However, I’d just settled down with my laptop and a coffee when they called to tell me the house was mine – it was 9.38 in the morning. Wow! I really had to get some work done, but I was pretty distracted – as I’m sure you can imagine! I did the bare minimum – if that – and then I threw some essentials in a suitcase and one of those large IKEA bags and set off to the estate agent’s to collect the keys.

It was a bit of a painful journey on public transport as the estate agent wasn’t close to the train station or to my new house. I ended up getting a Uber from there to the house.

And there I was outside my new house. I’d never unlocked it before – it’d been the estate agent who’d done when I came to view it – and as I did, I noticed that the front door was a bit tatty – another job added to the list.

”You can’t do much without light!”

The first task on that list was to sort out the gas and electricity. They are on prepaid meters and they were deep in debt as the house had been empty for about a year. I phoned up EDF who set up an account for me and explained what I’d need to do to zero the meter – it turns out it’s a bit of a faff. For the electricity, they gave me a reference number and told me it would be active in an hour and a half and once that happened I’d need to buy a new key quoting that number (sadly the closest place I could buy one was a mile away), then I’d need to insert the new key into the meter, which would zero the meter, then I’d need to go out again and find somewhere (thankfully a bit closer) where I could put money on the key and then I’d have electricity. Well that took a couple of hours running about town, but it was definitely a priority – you can’t do much without light!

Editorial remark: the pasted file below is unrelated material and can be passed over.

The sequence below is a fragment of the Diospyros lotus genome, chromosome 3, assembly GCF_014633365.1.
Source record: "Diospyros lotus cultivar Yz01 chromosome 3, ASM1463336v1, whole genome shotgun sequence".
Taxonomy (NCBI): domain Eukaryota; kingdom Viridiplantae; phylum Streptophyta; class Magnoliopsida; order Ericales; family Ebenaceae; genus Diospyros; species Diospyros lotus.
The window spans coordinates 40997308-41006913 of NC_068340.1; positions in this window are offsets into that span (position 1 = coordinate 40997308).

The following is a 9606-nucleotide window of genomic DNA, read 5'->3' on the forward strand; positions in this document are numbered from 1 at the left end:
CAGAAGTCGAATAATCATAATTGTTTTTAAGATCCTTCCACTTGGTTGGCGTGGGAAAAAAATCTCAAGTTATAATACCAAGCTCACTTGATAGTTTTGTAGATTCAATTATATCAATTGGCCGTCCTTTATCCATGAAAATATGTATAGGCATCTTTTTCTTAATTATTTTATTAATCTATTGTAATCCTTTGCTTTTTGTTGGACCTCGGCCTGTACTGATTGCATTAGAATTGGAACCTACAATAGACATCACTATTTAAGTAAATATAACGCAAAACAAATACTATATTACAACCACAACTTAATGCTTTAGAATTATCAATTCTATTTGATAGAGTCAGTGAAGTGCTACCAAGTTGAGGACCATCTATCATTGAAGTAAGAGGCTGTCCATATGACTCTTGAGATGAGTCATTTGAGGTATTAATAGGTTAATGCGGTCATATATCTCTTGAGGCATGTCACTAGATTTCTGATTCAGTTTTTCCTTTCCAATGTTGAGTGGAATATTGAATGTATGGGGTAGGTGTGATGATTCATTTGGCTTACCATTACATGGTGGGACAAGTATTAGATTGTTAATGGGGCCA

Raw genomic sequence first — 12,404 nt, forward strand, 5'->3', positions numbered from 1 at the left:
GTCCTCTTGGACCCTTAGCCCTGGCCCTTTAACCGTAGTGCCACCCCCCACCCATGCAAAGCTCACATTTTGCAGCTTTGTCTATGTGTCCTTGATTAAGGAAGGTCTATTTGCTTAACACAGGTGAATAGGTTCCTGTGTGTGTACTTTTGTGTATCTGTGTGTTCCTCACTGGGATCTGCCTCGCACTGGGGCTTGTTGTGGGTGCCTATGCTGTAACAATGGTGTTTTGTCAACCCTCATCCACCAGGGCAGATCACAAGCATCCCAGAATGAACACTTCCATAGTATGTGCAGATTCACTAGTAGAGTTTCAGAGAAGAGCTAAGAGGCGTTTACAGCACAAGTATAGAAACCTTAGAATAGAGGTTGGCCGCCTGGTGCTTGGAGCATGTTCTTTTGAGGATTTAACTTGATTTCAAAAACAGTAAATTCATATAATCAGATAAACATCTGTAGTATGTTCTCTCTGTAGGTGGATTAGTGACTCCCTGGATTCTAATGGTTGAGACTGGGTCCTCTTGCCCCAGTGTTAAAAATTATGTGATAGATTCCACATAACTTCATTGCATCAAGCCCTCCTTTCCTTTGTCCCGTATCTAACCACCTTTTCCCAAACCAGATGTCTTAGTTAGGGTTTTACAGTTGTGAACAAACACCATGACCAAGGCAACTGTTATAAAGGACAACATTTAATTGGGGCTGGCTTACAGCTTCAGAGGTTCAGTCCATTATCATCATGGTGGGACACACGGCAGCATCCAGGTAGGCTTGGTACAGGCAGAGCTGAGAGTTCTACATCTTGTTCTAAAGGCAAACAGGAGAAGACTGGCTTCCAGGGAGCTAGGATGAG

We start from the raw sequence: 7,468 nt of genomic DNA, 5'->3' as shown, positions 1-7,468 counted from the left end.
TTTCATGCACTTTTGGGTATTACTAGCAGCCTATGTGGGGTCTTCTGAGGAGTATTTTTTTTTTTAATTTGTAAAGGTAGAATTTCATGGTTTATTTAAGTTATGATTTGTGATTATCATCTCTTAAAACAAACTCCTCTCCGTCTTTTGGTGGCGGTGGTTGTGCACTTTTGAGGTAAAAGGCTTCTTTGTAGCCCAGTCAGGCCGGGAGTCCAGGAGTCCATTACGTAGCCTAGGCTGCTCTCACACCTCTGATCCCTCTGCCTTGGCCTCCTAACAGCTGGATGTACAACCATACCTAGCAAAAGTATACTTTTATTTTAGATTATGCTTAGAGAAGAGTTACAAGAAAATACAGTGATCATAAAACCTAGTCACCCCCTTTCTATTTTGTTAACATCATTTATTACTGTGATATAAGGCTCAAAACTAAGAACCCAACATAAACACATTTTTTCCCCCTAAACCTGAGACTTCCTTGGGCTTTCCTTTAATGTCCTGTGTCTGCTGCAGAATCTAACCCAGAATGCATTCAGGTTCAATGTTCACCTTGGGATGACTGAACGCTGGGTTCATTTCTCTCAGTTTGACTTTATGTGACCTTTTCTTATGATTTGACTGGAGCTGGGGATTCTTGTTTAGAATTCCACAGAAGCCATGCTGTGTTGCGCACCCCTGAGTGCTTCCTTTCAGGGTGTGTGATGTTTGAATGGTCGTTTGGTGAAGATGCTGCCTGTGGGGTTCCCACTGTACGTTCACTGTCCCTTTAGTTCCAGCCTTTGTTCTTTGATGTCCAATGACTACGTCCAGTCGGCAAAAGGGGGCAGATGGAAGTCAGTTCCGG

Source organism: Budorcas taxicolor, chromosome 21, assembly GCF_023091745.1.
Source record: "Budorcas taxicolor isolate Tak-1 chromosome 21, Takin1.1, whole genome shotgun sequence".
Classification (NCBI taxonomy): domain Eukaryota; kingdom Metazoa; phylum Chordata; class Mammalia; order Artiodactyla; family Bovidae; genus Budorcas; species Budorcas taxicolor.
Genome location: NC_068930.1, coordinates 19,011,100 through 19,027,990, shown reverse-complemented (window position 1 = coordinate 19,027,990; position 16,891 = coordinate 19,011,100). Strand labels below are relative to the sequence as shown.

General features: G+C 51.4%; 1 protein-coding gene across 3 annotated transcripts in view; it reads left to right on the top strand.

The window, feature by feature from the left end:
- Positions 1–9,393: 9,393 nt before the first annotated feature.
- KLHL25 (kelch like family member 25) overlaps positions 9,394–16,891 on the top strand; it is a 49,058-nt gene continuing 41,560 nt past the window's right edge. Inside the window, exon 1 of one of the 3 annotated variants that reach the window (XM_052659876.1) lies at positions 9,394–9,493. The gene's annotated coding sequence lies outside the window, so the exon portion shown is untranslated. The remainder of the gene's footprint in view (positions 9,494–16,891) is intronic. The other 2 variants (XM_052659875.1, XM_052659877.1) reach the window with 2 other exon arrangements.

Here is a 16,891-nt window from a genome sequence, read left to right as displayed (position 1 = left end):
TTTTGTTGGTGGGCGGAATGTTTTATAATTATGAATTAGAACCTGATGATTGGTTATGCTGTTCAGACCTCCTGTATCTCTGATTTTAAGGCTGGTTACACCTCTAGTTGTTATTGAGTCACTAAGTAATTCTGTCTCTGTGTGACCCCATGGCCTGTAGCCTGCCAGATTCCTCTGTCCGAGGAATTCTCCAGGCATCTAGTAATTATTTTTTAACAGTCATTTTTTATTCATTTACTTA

The gas was more complicated as they needed to send an engineer out to zero the meter. It was a bit late in the day to get an emergency appointment and the closest non emergency one was at the end of the month. Not ideal. However, the lady I was speaking to suggested phoning back early on Monday and I might be able to get an emergency appointment then. In the meantime, I could use the existing in-debt account. If I put £10 on the previous owner’s gas card, they’d take £7 for the debt and leave me £3. It was a bit irritating but better than no hot water, so I did that. Apparently, I should be able to claim the £7 back – although we’ll see about that!

”I went out and bought a load of cleaning products and a vacuum cleaner and started to clean.”

I then sorted out the water (which was very simple) and went out and bought a load of cleaning products and collected the vacuum cleaner I’d ordered at Argos and started to clean. It was in a decent state to be fair (in fact I wondered if they’d had a cleaner come in in the not too distant past) but not clean enough that I wanted to prep food on the kitchen surfaces or use the shower. I made a good start on the kitchen but had to leave at 5.30pm as I was meeting a friend for dinner – where I talked about my house non-stop!

More tomorrow!

Moving – the logistics

Well I’ve completed now – exciting stuff! But I haven’t moved as yet. I’m fortunate, I guess, as a first time buyer, in that I am renting a flat, so my current home is not part of a chain. This meant that, once things actually got going, there was no delay in competing. It also meant that I don’t need to move straightaway.